Namibia commemorates World Water Day with call for sustainable management of freshwater resources


WINDHOEK, March 17 (Xinhua) -- Namibia's Minister of Agriculture, Water and Land Reform Calle Schlettwein on Friday called for intensified collaboration among sectors to ensure sustainable water supply and safeguard the country's freshwater resources.

Speaking at the commemoration of World Water Day, which falls on March 22, Schlettwein highlighted the growing challenge faced by Namibia in managing freshwater resources sustainably due to increasing demand for water resulting from population growth, socio-economic development, and food production.

According to Schlettwein, the effects of climate change, such as rising temperatures and increased rainfall variability, are taking a toll on surface water resources, making them increasingly unpredictable and vulnerable to pollution.

Water is valuable to households for food production, cultural norms, provision of health, education, economic activities, and maintenance of the natural environment, Schlettwein said, adding that if demand for water is mismatched with available water resources, there is a risk of depleting resources and not meeting the Sustainable Development Goals.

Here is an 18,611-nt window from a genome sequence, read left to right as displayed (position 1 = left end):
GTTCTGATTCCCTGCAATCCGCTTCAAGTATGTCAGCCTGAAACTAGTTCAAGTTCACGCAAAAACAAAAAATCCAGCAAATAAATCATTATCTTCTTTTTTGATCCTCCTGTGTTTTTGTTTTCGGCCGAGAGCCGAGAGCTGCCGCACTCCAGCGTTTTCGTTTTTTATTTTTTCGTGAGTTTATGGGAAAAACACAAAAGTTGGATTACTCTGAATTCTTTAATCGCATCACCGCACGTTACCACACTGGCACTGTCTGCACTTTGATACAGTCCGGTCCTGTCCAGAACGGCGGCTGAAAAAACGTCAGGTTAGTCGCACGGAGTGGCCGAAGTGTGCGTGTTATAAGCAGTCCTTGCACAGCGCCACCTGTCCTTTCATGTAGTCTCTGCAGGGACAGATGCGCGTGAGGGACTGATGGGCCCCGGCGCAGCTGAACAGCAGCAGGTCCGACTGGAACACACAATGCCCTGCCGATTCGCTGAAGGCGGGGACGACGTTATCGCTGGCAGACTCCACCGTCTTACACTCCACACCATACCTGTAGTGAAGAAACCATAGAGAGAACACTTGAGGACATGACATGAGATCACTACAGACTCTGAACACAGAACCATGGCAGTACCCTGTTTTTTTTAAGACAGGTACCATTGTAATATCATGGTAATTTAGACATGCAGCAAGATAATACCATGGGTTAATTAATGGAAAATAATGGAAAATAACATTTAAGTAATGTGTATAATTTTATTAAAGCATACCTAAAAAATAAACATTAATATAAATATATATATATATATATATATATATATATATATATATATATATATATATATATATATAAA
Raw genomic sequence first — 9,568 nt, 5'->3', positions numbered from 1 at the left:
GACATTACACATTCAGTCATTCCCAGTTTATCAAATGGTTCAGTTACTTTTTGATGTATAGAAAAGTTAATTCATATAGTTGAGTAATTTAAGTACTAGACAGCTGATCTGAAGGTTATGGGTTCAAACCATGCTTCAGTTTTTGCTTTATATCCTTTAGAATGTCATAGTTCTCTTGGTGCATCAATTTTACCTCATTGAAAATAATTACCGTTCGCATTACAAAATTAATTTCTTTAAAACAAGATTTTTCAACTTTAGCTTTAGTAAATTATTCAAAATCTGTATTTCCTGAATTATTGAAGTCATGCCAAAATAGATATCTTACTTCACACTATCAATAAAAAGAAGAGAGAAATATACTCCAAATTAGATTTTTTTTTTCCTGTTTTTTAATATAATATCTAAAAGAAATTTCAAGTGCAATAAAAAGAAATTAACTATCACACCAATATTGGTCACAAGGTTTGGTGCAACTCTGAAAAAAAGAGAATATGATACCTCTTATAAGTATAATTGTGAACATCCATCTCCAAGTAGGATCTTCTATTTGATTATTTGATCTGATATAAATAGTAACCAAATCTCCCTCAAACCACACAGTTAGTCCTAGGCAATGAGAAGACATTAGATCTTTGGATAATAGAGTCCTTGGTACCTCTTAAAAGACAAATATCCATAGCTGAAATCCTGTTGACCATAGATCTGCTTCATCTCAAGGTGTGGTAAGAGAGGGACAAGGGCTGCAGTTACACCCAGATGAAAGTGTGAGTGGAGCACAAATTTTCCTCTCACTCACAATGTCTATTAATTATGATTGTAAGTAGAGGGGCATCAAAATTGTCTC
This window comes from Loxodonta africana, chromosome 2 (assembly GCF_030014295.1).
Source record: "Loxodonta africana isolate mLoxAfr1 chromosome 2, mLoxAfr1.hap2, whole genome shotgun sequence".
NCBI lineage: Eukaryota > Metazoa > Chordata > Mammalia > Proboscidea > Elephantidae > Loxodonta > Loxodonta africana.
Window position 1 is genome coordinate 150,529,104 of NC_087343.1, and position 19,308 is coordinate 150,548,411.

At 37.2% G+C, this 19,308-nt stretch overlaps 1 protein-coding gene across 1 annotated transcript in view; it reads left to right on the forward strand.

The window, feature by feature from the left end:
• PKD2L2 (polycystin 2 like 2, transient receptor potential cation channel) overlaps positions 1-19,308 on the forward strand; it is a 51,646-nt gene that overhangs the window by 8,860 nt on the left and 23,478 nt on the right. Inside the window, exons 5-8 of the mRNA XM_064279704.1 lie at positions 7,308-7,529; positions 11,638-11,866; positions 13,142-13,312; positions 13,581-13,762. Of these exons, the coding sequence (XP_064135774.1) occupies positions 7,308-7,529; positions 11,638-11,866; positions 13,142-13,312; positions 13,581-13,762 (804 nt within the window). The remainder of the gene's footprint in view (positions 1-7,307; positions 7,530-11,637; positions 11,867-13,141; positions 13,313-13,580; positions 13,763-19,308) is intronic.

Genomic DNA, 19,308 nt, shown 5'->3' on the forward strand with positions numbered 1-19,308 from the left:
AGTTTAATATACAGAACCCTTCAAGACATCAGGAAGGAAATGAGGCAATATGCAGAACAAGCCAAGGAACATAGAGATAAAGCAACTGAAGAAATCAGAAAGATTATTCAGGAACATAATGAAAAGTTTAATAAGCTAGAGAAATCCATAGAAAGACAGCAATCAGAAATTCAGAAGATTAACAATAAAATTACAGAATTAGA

To address these challenges, Schlettwein called for increased investment in water infrastructure, including water treatment facilities, and equitable distribution of water to all communities, including rural areas.

He also emphasized the need to encourage young water professionals to develop interests in water-related research to determine resource potential and sustainable development.

Informed management requires an improved knowledge base, institutional capacity, and enhanced governance to unlock sustainable development of groundwater resources for socio-economic development, water and food security, and climate change resilience, according to Schlettwein.

"Our aim is to create awareness that we need to increase our efforts and interventions to accelerate change so that our communities, who are less privileged, have access to improved sanitation and water services," he said.

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